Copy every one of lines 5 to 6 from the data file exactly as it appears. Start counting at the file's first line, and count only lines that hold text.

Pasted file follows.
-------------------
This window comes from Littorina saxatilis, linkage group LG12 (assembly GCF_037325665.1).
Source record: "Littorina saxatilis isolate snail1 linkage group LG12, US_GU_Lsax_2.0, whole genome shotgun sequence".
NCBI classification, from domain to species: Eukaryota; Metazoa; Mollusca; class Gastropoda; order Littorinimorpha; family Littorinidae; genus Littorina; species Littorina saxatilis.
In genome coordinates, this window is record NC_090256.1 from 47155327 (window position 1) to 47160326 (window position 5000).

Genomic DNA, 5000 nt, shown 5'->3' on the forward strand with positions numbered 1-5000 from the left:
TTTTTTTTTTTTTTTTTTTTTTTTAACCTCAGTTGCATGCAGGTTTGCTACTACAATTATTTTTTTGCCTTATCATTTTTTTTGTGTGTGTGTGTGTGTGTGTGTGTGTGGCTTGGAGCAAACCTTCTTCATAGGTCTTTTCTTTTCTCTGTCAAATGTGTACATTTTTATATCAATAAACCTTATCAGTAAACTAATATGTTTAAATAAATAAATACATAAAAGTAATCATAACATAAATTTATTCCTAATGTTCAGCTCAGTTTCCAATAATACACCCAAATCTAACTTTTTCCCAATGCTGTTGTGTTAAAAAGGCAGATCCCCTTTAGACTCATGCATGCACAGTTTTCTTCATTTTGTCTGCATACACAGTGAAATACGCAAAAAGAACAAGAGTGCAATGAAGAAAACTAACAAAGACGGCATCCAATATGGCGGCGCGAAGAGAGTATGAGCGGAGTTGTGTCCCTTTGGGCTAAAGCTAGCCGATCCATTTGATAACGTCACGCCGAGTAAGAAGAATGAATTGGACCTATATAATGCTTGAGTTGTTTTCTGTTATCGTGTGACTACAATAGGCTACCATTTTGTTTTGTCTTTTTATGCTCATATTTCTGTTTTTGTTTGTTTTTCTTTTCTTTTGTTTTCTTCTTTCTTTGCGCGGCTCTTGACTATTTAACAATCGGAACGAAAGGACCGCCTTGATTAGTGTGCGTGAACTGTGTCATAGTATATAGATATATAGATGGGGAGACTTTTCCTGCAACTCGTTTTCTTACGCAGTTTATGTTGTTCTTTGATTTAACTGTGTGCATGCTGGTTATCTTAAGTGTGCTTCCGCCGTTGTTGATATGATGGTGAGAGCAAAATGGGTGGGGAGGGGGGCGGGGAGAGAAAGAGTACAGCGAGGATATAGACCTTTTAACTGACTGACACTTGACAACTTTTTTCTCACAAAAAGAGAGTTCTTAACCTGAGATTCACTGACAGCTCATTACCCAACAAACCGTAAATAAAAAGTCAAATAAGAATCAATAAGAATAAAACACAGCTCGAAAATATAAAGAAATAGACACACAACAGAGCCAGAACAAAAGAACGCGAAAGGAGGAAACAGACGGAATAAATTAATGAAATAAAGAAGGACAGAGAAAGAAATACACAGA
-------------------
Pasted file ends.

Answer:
Genomic DNA, 5000 nt, shown 5'->3' on the forward strand with positions numbered 1-5000 from the left:
TTTTTTTTTTTTTTTTTTTTTTTTAACCTCAGTTGCATGCAGGTTTGCTACTACAATTATTTTTTTGCCTTATCATTTTTTTTGTGTGTGTGTGTGTGTGTGTGTGTGTGGCTTGGAGCAAACCTTCTTCATAGGTCTTTTCTTTTCTCTGTCAAATGTGTACATTTTTATATCAATAAACCTTATCAGTAAACTAATATGTTTAAATAAATAAATACATAAAAGTAATCATAACATAAATTTATTCCTAATGTTCAGCTCAGTTTCCAATAATACACCCAAATCTAACTTTTTCCCAATGCTGTTGTGTTAAAAAGGCAGATCCCCTTTAGACTCATGCATGCACAGTTTTCTTCATTTTGTCTGCATACACAGTGAAATACGCAAAAAGAACAAGAGTGCAATGAAGAAAACTAACAAAGACGGCATCCAATATGGCGGCGCGAAGAGAGTATGAGCGGAGTTGTGTCCCTTTGGGCTAAAGCTAGCCGATCCATTTGATAACGTCACGCCGAGTAAGAAGAATGAATTGGACCTATATAATGCTTGAGTTGTTTTCTGTTATCGTGTGACTACAATAGGCTACCATTTTGTTTTGTCTTTTTATGCTCATATTTCTGTTTTTGTTTGTTTTTCTTTTCTTTTGTTTTCTTCTTTCTTTGCGCGGCTCTTGACTATTTAACAATCGGAACGAAAGGACCGCCTTGATTAGTGTGCGTGAACTGTGTCATAGTATATAGATATATAGATGGGGAGACTTTTCCTGCAACTCGTTTTCTTACGCAGTTTATGTTGTTCTTTGATTTAACTGTGTGCATGCTGGTTATCTTAAGTGTGCTTCCGCCGTTGTTGATATGATGGTGAGAGCAAAATGGGTGGGGAGGGGGGCGGGGAGAGAAAGAGTACAGCGAGGATATAGACCTTTTAACTGACTGACACTTGACAACTTTTTTCTCACAAAAAGAGAGTTCTTAACCTGAGATTCACTGACAGCTCATTACCCAACAAACCGTAAATAAAAAGTCAAATAAGAATCAATAAGAATAAAACACAGCTCGAAAATATAAAGAAATAGACACACAACAGAGCCAGAACAAAAGAACGCGAAAGGAGGAAACAGACGGAATAAATTAATGAAATAAAGAAGGACAGAGAAAGAAATACACAGA